(Daily Bankruptcy Review is a daily newsletter with comprehensive coverage and analysis of emerging and in-progress insolvencies and turnarounds. For a two-week trial, visit our homepage, scroll to the bottom and click “try for free.”)
Less than two years removed from bankruptcy Dynegy Inc . will nearly double its power-generating capacity when it buys 21 plants for $6.25 billion from Duke Energy Corp.  and Energy Capital Partners, another milestone in the power company’s resurgence, WSJ reports.



Posted 3 weeks 2 days ago

Pedestrians pass by a closed Crumbs Bake Shop Inc. store in New York on July 8.
Bloomberg News

Crumbs Bake Shop next Tuesday will seek bankruptcy-court approval to sell its assets to television personality Marcus Lemonis and Dippin’ Dots owner Fischer Enterprises, who together plan to relaunch the shuttered cupcake chain.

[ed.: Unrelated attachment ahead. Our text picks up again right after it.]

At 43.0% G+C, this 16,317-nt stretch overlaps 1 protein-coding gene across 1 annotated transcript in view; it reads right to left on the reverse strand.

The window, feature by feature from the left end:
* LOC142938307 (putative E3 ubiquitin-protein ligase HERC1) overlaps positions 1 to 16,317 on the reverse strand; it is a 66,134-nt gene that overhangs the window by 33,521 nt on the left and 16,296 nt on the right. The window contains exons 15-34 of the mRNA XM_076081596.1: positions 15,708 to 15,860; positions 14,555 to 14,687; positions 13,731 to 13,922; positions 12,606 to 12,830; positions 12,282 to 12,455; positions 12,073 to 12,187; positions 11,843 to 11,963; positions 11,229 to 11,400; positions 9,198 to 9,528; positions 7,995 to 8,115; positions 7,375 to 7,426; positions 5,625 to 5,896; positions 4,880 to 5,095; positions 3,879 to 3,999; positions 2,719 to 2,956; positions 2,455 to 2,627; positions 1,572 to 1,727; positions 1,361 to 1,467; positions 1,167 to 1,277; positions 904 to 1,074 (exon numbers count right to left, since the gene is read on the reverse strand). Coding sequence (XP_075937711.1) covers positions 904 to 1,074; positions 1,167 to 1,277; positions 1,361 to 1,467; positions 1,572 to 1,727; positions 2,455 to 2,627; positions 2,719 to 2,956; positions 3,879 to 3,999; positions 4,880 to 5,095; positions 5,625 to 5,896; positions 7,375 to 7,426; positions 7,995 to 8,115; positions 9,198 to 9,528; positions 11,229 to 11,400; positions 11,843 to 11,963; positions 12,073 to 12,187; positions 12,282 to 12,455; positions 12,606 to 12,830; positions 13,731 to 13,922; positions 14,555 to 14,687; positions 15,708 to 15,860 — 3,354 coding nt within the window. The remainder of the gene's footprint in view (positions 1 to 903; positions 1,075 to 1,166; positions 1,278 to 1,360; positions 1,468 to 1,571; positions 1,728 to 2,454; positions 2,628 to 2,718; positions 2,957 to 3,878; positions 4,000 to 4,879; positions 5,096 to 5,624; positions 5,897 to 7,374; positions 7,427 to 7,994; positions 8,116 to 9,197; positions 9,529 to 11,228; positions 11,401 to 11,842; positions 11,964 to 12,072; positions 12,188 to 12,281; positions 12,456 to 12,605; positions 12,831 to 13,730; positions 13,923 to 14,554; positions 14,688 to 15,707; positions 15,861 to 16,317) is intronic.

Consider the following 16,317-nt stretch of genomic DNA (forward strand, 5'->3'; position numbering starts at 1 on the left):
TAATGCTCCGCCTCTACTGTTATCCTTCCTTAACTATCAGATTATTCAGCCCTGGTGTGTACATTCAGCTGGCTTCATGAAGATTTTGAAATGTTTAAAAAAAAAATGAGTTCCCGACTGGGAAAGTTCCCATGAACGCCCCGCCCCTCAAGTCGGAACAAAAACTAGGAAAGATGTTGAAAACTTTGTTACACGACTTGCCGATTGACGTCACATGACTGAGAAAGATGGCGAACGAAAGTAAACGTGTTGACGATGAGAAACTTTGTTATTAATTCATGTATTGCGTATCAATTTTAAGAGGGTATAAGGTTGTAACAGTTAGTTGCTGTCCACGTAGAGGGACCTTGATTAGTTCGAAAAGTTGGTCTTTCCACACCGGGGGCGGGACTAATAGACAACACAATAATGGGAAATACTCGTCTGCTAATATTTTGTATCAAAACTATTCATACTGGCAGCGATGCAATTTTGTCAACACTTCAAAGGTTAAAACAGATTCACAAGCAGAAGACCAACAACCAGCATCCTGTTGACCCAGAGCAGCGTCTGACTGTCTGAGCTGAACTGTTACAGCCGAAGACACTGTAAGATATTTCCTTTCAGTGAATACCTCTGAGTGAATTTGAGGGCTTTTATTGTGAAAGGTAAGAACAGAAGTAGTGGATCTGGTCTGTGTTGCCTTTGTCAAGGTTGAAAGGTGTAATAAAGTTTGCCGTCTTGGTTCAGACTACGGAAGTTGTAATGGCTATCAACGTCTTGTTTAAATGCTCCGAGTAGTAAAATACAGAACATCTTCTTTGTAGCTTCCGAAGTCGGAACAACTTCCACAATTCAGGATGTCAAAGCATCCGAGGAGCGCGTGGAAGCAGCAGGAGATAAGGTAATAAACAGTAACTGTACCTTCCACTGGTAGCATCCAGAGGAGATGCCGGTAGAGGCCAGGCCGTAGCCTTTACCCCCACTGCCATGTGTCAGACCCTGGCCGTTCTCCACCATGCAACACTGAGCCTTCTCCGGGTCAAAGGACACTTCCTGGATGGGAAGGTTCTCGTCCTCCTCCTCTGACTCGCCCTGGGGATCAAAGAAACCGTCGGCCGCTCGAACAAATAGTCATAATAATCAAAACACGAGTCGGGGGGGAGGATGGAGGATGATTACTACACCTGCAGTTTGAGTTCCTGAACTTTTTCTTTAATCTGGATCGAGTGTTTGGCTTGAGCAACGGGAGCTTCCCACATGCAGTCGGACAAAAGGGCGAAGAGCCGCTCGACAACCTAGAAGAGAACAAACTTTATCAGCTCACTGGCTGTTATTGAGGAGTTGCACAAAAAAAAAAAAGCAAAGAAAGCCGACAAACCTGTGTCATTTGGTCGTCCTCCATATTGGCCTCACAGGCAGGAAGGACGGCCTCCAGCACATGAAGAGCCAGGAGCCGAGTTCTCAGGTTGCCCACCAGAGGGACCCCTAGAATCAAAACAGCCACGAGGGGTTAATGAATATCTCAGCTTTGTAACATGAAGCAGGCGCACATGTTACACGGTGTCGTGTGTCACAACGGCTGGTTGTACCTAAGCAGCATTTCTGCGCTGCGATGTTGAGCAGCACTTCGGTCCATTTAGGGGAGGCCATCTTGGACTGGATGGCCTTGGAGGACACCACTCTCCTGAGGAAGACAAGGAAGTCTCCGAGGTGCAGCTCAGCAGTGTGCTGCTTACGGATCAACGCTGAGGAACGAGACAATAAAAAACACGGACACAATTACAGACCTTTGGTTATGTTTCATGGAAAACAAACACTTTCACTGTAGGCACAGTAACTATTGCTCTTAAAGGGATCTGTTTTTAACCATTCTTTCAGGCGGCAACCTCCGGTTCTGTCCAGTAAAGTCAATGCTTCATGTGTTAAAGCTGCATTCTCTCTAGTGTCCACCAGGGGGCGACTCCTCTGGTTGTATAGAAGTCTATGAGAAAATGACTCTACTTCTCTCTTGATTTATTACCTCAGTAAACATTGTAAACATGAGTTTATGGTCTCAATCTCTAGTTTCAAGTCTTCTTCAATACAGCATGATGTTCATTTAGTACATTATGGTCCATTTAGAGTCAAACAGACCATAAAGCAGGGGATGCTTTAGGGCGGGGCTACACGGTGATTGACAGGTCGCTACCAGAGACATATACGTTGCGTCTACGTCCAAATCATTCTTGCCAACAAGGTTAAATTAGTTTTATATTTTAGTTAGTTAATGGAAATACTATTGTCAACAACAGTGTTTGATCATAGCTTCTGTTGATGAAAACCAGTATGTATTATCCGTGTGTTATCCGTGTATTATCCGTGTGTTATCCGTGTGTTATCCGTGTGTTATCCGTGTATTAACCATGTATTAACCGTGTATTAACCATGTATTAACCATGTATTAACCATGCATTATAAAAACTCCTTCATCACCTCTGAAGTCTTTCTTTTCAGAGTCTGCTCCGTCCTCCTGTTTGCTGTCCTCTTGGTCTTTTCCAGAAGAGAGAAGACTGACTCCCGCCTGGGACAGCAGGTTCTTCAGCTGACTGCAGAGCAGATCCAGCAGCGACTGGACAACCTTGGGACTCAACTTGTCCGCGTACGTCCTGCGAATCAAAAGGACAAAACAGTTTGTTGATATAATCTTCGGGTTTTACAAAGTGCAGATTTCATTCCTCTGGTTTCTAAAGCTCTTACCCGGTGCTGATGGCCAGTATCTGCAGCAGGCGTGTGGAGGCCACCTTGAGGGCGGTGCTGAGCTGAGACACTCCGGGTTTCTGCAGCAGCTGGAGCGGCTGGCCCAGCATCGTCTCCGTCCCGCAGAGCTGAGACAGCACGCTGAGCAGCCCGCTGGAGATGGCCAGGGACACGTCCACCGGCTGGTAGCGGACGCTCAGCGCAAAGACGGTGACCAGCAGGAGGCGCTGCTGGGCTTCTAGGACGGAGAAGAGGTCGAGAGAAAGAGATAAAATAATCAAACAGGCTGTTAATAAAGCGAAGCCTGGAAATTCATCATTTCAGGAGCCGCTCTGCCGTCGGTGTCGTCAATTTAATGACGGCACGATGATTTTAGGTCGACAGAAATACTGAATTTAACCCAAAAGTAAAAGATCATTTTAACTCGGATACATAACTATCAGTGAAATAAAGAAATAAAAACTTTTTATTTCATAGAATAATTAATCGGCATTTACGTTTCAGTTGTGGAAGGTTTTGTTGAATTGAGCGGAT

Crumbs abruptly closed its doors in July and soon sought Chapter 11 protection. But within days Mr. Lemonis expressed interest in investing and reopening some stores. Although the company planned an auction, the offer from Mr. Lemonis and Fischer Enterprises—$6.5 million in debt-forgiveness—remained the only qualified bid.
Although the investors plan to relaunch the chain, the no-cash offer provides little in the way of recovery for unsecured creditors. But Crumbs lawyers said they’re trying to negotiate another form of recovery for this group.



Posted 3 weeks 5 days ago

The Federal Deposit Insurance Corp. and Bank of America Corp. have settled their long-running battle over who is ultimately responsible for losses tied to the sale of mortgage securities to more than two dozen failed banks. Read the Daily Bankruptcy Review story in The Wall Street Journal.